I often see churches that call themselves apostolic in their name. What does this mean, and how is it different from the catholic idea of apostolic succession?
The epithet Apostolic (apostolikos) occurs as far back as the beginning of the second century; first, as far as known, in the superscription of Ignatius’s Epistle to the Trallians (about 110), where the holy bishop greets the Trallian Church (en apostoliko charakteri): “in Apostolic character”, viz., after the manner of the Apostles. The word Apostolic becomes frequent enough from the end of this century on, in such expressions as an “Apostolic man”, an “Apostolic writing”, “Apostolic Churches.”
All the individual orthodox churches could, in a sense, be called Apostolic Churches, because they were in some more or less mediate connection with the Apostles. Indeed, that is the meaning in which Tertullian sometimes uses the expression Apostolic Churches (De Praescriptionibus c. xx; Adversus Marceonem, IV, v). Usually, however, especially among the Western writers, from the second to the fourth century, the term is meant to signify the ancient particular Churches which were founded, or at least governed, by an Apostle, and which, on that account, enjoyed a special dignity and acquired a great apologetic importance. To designate these Churches, Irenaeus has often recourse to a paraphrase (Adv. Haer., III, iv, 1), or he calls them the “oldest Churches”. In the writings of Tertullian we find the expressions “mother-Churches” (ecclesiae matrices, originales), frequently “Apostolic Churches” (De Praescriptionibus, c. xxi).
At the time of the Christological controversies in the fourth and fifth centuries some of these Apostolic Churches rejected the orthodox faith. Thus it happened that the title “Apostolic Churches” was no longer used in apologetic treatises, to denote the particular Churches founded by the Apostles. For instance, Vincent of Lérins, in the first half of the fifth century, makes no special mention in his “Commonitorium” of Apostolic Churches. But, towards the same epoch, the expression “the Apostolic Church” came into use in the singular, as an appellation for the whole Church, and that frequently in connection with the older diction “Catholic Church”; while the most famous of the particular Apostolic Churches, the Roman Church, took as a convenient designation the title “Apostolic See” (Vincent of Lérins’s Commonitorium, c. ix). This last title was also given, though not quite so often, to the Antiochian and to the Alexandrian Church.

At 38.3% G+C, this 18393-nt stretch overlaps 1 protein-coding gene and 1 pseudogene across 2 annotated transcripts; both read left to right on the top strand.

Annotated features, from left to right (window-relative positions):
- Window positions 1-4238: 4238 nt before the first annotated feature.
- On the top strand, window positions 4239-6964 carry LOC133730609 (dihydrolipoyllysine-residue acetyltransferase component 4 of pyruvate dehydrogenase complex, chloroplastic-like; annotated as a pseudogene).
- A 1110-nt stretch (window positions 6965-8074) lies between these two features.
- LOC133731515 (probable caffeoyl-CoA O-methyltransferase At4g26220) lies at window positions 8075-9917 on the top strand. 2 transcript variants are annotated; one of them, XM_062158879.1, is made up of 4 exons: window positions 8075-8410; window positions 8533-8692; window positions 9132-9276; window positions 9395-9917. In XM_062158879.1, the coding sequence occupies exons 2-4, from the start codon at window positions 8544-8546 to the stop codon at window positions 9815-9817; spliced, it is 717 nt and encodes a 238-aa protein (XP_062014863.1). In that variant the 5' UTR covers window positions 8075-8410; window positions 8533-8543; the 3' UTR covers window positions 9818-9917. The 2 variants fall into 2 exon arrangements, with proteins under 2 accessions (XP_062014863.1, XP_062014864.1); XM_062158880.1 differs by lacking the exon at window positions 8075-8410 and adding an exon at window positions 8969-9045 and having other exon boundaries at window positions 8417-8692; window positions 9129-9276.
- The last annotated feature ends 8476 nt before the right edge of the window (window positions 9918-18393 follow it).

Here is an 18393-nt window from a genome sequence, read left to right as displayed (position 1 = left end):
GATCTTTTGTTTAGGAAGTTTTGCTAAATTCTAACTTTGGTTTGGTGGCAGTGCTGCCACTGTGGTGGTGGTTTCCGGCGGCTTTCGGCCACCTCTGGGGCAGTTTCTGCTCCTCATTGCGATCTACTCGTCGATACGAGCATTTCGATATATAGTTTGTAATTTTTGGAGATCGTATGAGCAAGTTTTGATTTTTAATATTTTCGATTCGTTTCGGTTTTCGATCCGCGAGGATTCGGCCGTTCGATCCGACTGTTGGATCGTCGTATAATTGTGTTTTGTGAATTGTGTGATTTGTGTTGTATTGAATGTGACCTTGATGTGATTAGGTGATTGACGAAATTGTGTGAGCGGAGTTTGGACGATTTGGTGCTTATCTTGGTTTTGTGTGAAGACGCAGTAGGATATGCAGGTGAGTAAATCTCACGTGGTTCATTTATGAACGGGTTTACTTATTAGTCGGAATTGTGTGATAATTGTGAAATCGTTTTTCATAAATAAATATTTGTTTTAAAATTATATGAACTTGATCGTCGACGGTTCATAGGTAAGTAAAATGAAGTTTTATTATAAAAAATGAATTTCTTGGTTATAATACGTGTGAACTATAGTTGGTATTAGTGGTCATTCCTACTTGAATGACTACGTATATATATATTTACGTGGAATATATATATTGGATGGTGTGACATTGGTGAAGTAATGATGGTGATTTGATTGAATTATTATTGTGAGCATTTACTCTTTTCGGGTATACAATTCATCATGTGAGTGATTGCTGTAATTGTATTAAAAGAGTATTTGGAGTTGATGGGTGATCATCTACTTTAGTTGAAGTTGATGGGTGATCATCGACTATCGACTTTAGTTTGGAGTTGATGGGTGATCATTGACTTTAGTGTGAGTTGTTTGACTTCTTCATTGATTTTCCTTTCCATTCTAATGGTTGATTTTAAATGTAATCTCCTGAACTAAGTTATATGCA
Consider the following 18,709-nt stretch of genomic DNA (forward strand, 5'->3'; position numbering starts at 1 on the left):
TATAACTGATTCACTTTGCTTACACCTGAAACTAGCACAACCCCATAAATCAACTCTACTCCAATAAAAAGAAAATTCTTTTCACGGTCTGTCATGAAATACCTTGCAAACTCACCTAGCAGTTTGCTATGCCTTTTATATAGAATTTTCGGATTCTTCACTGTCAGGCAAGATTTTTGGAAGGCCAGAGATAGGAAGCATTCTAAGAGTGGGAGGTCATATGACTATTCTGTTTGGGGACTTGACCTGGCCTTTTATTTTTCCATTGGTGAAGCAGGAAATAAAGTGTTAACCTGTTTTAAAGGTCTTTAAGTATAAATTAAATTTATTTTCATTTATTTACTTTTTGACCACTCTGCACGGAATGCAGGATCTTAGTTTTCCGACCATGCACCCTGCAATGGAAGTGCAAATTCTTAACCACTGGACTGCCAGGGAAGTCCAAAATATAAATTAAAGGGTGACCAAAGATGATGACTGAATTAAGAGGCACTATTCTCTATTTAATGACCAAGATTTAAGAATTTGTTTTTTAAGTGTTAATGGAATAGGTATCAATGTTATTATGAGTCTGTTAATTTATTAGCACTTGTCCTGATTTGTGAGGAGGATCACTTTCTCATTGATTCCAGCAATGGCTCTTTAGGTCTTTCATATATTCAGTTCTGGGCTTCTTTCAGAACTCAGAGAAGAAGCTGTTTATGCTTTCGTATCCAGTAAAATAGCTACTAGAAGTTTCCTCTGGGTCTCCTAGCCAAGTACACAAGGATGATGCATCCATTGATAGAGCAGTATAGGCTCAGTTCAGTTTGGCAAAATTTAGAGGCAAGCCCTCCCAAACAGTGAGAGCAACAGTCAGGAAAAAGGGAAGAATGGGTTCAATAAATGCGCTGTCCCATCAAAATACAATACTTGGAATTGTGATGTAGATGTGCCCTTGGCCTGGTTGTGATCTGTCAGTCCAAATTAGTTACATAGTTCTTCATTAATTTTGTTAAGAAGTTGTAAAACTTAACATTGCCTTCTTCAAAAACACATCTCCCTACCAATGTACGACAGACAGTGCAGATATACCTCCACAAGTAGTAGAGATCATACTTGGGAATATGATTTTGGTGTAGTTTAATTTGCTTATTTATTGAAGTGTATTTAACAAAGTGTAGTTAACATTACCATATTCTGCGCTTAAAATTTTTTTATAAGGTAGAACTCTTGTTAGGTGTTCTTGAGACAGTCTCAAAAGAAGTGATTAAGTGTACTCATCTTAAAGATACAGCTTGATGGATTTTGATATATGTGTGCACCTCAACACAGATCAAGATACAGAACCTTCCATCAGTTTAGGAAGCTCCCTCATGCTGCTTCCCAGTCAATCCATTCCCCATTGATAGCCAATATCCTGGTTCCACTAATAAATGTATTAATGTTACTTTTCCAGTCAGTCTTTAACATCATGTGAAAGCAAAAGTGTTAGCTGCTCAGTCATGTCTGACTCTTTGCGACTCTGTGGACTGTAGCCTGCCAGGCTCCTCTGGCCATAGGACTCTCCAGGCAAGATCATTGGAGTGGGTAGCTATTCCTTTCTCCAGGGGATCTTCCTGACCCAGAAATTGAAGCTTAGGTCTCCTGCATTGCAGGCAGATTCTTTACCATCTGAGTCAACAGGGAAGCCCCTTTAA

It is not possible, in a summary, to give an account of the missionary labours of the Apostles and of the foundation of Christian Churches by them. we have, if not complete, at least sufficient, information about the preaching and the works of St. Peter in Jerusalem, Antioch, and Rome; of St. James the Elder in Jerusalem; of St. John in Jerusalem and Ephesus; of St. Paul at Antioch, Iconium, Lystra, Derbe, Troas, Ephesus, Philippi, Thessalonica, Berea, Athens, Corinth, and Rome. In these towns - and not all entitled thereto are included in the nomenclature - there were Christian communities founded by the Apostles that could be called Apostolic Churches. However, when the writers of the second and the third century speak of Apostolic Churches, they refer ordinarily to some only of these churches. Thus, e.g., Irenaeus (Adv. Haer., III, iii, 2) mentions the Roman Church, “the greatest, most ancient and known to all, founded and established by two most glorious Apostles, Peter and Paul”, the Church at Ephesus, and the Smyrnaean Church, where he was Polycarp’s disciple. Tertullian enumerates others (De Praescriptionibus, c. xxvi): “You who are rightly solicitous for your salvation, travel to the Apostolic churches. . . . If Achaia is not distant, you have Corinth. If you are near Macedonia, you have Philippi, you have Thessalonica. If you can go to Asia, you have Ephesus. If you are in the neighbourhood of Italy, you have Rome.” Then follows a splendid panegyric of the Roman Church, the first among the Apostolic Churches (see also c. xxii).
I live in the US. I don’t believe any of the apostles stopped by Michigan during the 1st century.So why then, do these churches use ‘Apostolic’ in their names. Especially if they aren’t catholic?
Same reason Mormons put Jesus on thier Church -
Make themselves “FEEL” better
But what is their claim to being ‘Apostolic’?
None - Call them and ask them